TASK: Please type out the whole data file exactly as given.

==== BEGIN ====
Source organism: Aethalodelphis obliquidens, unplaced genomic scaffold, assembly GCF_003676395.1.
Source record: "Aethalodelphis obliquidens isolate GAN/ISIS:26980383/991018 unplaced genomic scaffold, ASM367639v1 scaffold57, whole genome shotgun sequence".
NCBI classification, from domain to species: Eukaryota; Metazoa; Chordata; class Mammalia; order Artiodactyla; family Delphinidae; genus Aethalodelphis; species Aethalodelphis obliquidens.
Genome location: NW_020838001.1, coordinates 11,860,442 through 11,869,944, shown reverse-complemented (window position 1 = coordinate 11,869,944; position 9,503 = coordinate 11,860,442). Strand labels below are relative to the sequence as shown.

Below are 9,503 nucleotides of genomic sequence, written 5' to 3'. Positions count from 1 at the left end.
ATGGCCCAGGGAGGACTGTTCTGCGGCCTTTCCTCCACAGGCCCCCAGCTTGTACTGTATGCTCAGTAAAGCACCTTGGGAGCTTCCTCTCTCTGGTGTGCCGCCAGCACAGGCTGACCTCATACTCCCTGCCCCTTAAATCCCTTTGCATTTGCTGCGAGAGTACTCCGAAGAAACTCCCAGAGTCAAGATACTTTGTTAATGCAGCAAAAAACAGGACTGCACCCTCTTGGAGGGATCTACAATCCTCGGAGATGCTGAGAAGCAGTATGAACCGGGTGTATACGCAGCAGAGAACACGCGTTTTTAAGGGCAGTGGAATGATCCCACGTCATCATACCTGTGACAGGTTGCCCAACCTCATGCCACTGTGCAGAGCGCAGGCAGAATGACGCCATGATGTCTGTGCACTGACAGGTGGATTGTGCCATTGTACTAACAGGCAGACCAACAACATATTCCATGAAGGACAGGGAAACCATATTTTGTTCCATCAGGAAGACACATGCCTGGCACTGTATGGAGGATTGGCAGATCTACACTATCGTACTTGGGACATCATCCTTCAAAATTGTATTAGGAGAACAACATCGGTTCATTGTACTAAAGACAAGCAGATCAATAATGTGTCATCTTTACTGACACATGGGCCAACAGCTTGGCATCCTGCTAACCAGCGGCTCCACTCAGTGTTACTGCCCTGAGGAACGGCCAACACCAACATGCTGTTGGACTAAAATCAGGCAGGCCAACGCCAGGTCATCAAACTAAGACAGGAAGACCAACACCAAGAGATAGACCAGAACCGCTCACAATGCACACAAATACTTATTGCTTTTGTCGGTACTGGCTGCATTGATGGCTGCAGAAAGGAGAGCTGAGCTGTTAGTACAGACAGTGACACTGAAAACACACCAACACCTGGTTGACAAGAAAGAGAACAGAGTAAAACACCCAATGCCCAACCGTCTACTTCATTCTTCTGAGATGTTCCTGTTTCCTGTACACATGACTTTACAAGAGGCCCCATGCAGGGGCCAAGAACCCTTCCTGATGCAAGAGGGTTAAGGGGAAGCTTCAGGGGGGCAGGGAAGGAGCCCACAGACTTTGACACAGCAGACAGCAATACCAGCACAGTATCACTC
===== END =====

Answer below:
Source organism: Aethalodelphis obliquidens, unplaced genomic scaffold, assembly GCF_003676395.1.
Source record: "Aethalodelphis obliquidens isolate GAN/ISIS:26980383/991018 unplaced genomic scaffold, ASM367639v1 scaffold57, whole genome shotgun sequence".
NCBI classification, from domain to species: Eukaryota; Metazoa; Chordata; class Mammalia; order Artiodactyla; family Delphinidae; genus Aethalodelphis; species Aethalodelphis obliquidens.
Genome location: NW_020838001.1, coordinates 11,860,442 through 11,869,944, shown reverse-complemented (window position 1 = coordinate 11,869,944; position 9,503 = coordinate 11,860,442). Strand labels below are relative to the sequence as shown.

Below are 9,503 nucleotides of genomic sequence, written 5' to 3'. Positions count from 1 at the left end.
ATGGCCCAGGGAGGACTGTTCTGCGGCCTTTCCTCCACAGGCCCCCAGCTTGTACTGTATGCTCAGTAAAGCACCTTGGGAGCTTCCTCTCTCTGGTGTGCCGCCAGCACAGGCTGACCTCATACTCCCTGCCCCTTAAATCCCTTTGCATTTGCTGCGAGAGTACTCCGAAGAAACTCCCAGAGTCAAGATACTTTGTTAATGCAGCAAAAAACAGGACTGCACCCTCTTGGAGGGATCTACAATCCTCGGAGATGCTGAGAAGCAGTATGAACCGGGTGTATACGCAGCAGAGAACACGCGTTTTTAAGGGCAGTGGAATGATCCCACGTCATCATACCTGTGACAGGTTGCCCAACCTCATGCCACTGTGCAGAGCGCAGGCAGAATGACGCCATGATGTCTGTGCACTGACAGGTGGATTGTGCCATTGTACTAACAGGCAGACCAACAACATATTCCATGAAGGACAGGGAAACCATATTTTGTTCCATCAGGAAGACACATGCCTGGCACTGTATGGAGGATTGGCAGATCTACACTATCGTACTTGGGACATCATCCTTCAAAATTGTATTAGGAGAACAACATCGGTTCATTGTACTAAAGACAAGCAGATCAATAATGTGTCATCTTTACTGACACATGGGCCAACAGCTTGGCATCCTGCTAACCAGCGGCTCCACTCAGTGTTACTGCCCTGAGGAACGGCCAACACCAACATGCTGTTGGACTAAAATCAGGCAGGCCAACGCCAGGTCATCAAACTAAGACAGGAAGACCAACACCAAGAGATAGACCAGAACCGCTCACAATGCACACAAATACTTATTGCTTTTGTCGGTACTGGCTGCATTGATGGCTGCAGAAAGGAGAGCTGAGCTGTTAGTACAGACAGTGACACTGAAAACACACCAACACCTGGTTGACAAGAAAGAGAACAGAGTAAAACACCCAATGCCCAACCGTCTACTTCATTCTTCTGAGATGTTCCTGTTTCCTGTACACATGACTTTACAAGAGGCCCCATGCAGGGGCCAAGAACCCTTCCTGATGCAAGAGGGTTAAGGGGAAGCTTCAGGGGGGCAGGGAAGGAGCCCACAGACTTTGACACAGCAGACAGCAATACCAGCACAGTATCACTC